300K Italian Grant to Palau

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Government of Italy first to support the Palau National Marine Sanctuary with 300K grant

Since President Tommy E. Remengesau signed into law the Palau National Marine Sanctuary on October 28, 2015, Italy becomes the first nation to support it with a $300,000.00 grant to fund the project, “Establishment of the First Nationwide Sanctuary in Palau: A long-term adaptation response to the impacts of Climate Change on Marine Ecosystems“.  The award was presented to Ambassador Caleb Otto, Palau’s Permanent Representative to the United Nations (UN) by Ambassador Sebastiano Cardi, Italy’s Permanent Representative to the UN, during a short ceremony in the Italian Mission in New York.  The three main components of the project include:  1) Development of a conservation and management strategy based on identified conservation benefits accrued from the Sanctuary and tracking them overtime; 2) Development and finalization of a surveillance and enforcement strategy; and 3) Assessment of the current and projected market needs to plan for the transition towards a domestic fishery as well as explore new potential ecotourism opportunities. read more

Visitor Donates to PICRC

12 December 2015

 

Mr._William_S._Lovejoy

Palau’s conservation efforts convinced visitor to donate to PICRC

 

A tourist visiting Palau made a $100 donation to the Palau International Coral Reef Center (PICRC) that all started with a conversation with a local taxi driver as he was driven from the airport. After being encouraged by his taxi driver, Mr. William S. Lovejoy visited the Palau Aquarium. He was so moved by Palau’s proactive efforts in protecting its marine resources that he decided to make a contribution to the Center.

Mr. William S. Lovejoy is a professor from University of Michigan in Ann Arbor, Michigan, USA. Upon his arrival, Mr. Lovejoy’s taxi driver from the airport had spoken proudly about the Palau Marine Sanctuary and other conservation efforts and told him not to miss out on the opportunity to visit the Palau Aquarium. Mr. Lovejoy’s observation of the Center’s research programs, outreach programs to the community, especially to Palau’s students, and long term coral reef monitoring efforts to help in conservation management was particularly significant to him. read more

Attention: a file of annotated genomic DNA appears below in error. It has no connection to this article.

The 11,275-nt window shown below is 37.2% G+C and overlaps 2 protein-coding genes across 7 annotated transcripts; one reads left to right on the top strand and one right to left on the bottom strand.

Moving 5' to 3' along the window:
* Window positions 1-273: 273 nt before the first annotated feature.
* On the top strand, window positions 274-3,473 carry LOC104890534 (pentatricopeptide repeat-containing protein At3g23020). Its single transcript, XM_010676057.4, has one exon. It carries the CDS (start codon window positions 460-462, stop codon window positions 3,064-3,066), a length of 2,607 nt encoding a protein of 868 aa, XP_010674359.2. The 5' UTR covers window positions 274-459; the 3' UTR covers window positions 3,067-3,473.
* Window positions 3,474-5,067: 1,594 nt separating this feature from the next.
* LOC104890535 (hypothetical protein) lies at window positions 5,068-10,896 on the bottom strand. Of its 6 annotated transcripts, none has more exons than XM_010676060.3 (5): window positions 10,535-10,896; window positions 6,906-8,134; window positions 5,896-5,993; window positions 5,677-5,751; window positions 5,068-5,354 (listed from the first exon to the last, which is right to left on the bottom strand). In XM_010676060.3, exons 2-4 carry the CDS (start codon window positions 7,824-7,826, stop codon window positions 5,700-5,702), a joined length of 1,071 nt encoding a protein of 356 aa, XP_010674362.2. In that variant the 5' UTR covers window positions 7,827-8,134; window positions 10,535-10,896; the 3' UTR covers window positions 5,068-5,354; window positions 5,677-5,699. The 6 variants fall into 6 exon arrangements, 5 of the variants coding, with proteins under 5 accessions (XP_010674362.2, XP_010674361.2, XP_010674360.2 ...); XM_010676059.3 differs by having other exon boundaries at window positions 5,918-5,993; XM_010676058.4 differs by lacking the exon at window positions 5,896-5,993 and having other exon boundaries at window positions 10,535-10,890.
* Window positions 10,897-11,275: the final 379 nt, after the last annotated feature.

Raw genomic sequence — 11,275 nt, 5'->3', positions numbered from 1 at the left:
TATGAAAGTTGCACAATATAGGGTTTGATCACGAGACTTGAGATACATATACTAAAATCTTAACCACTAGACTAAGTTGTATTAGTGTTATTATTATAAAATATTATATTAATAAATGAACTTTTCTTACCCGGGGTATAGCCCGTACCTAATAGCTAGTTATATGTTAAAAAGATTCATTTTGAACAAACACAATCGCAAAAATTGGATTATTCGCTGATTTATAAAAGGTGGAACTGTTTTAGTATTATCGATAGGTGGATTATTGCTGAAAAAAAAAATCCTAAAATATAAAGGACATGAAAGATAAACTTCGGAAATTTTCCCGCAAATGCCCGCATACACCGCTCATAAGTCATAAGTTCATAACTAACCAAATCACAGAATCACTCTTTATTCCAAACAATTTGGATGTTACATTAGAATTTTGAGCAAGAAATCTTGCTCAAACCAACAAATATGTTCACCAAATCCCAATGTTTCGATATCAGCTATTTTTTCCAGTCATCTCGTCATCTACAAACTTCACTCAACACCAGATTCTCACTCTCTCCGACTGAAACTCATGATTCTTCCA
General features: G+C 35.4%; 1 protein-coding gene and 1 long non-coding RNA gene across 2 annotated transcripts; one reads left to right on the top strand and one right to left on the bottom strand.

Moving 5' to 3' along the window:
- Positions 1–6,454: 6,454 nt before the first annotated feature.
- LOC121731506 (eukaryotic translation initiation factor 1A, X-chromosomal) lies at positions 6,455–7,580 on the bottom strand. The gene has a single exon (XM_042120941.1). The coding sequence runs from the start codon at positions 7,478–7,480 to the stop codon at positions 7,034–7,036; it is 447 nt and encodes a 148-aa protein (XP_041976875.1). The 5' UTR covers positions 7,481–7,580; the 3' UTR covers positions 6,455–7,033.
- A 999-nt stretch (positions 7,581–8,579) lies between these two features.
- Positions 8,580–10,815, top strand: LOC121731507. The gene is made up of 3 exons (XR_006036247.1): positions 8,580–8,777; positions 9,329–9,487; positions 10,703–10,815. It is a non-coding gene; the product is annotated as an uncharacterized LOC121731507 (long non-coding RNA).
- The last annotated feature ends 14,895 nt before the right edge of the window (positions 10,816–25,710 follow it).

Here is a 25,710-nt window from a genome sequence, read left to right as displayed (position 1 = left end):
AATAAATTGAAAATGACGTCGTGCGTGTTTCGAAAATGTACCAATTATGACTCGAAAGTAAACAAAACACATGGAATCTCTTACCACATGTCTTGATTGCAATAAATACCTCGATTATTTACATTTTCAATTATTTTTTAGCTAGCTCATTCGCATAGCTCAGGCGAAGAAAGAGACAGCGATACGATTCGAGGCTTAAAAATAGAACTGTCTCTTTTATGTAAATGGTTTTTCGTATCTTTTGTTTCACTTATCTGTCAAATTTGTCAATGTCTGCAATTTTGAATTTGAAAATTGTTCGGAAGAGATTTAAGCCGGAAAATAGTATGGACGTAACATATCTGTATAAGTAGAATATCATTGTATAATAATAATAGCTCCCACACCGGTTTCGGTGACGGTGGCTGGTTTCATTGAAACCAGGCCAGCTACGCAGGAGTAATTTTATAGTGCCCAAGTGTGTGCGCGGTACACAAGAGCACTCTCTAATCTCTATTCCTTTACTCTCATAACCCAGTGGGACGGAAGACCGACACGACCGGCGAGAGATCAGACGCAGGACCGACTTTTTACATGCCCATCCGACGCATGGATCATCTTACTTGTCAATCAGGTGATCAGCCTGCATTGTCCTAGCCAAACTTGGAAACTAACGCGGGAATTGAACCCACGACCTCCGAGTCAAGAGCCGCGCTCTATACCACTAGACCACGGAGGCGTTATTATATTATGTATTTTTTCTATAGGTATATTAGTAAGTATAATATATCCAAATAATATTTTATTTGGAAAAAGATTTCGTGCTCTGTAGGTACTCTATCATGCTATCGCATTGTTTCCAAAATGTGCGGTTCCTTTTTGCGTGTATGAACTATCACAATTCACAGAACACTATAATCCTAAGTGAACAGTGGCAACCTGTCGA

TNC donates 10K to PICRC

7 December 2015

TNCs_Deputy_Director_for_Conservation_Micronesia_Program_Mr._Steven_Victor_presenting_the_10K_donation_to_PICRCs_Developement_Director_Ms._Ilebrang_Olkeriil

TNC donates 10K toward PICRC’s 15th Anniversary Fundraising Gala

The Nature Conservancy (TNC) has generously donated $10,000 to the Palau International Coral Reef Center (PICRC) that will go towards the 15th Anniversary Fundraising Gala. The gala will be held at the Palau Royal Resort on January 21, 2016 under the theme,Transforming Conservation Together. The event will be a joint celebration honoring the collaborative approach in advancing conservation in Palau and the region through partnerships.  The keynote speaker for the event will be Judge Kate Salii. read more

Water Quality Training in Okinawa, Japan

4 December 2015

PICRC_researcher_Ms._Evelyn_Otto_with_Mr._Victor_Nestor_PICRC_researcher_studying_for_his_Masters_in_Marine_Biology_

PICRC researcher gets specialized training on water quality at the University of the Ryukyus in Okinawa, Japan

Ms. Evelyn Otto, a researcher at the Palau International Coral Reef Center (PICRC) recently returned on a trip from Okinawa, Japan for a special training on water quality measurement. Ms. Otto spent two weeks in Okinawa at a laboratory at the University of Ryukyus (UoR), where she underwent an intensive training on how to conduct water quality analyses. She was supervised by Dr. Haruko Kurihara, a professor at UoR. The trip was made possible with the collaboration of UoR, Palau Community College and PICRC under the Palau Coral Reef Island Ecosystems (P-CoRIE) project funded by Japan International Cooperation Agency (JICA) and Japan Science and Technology (JST) Agency. read more

Impact of Super Typhoons on Coral Reefs in Palau

1 December 2015


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Sixty percent of live corals in the east coast of Palau were lost after typhoons Bopha and Haiyan, according to new PICRC study

Typhoons generally develop in the warm tropics, but rarely damage coral reefs between the latitudes 10° N and 10° S, an area which includes Palau, because they intensify at higher latitudes. However, climate change is forcing different weather patterns, and is causing typhoons to take less predictable paths. For the first time in 70 years, in December 2012, a super typhoon passed near the island of Angaur. A year later, another super typhoon passed over Kayangel. Both typhoons created waves that Palau’s reefs rarely experienced. These two typhoons devastated the eastern reefs of Palau. read more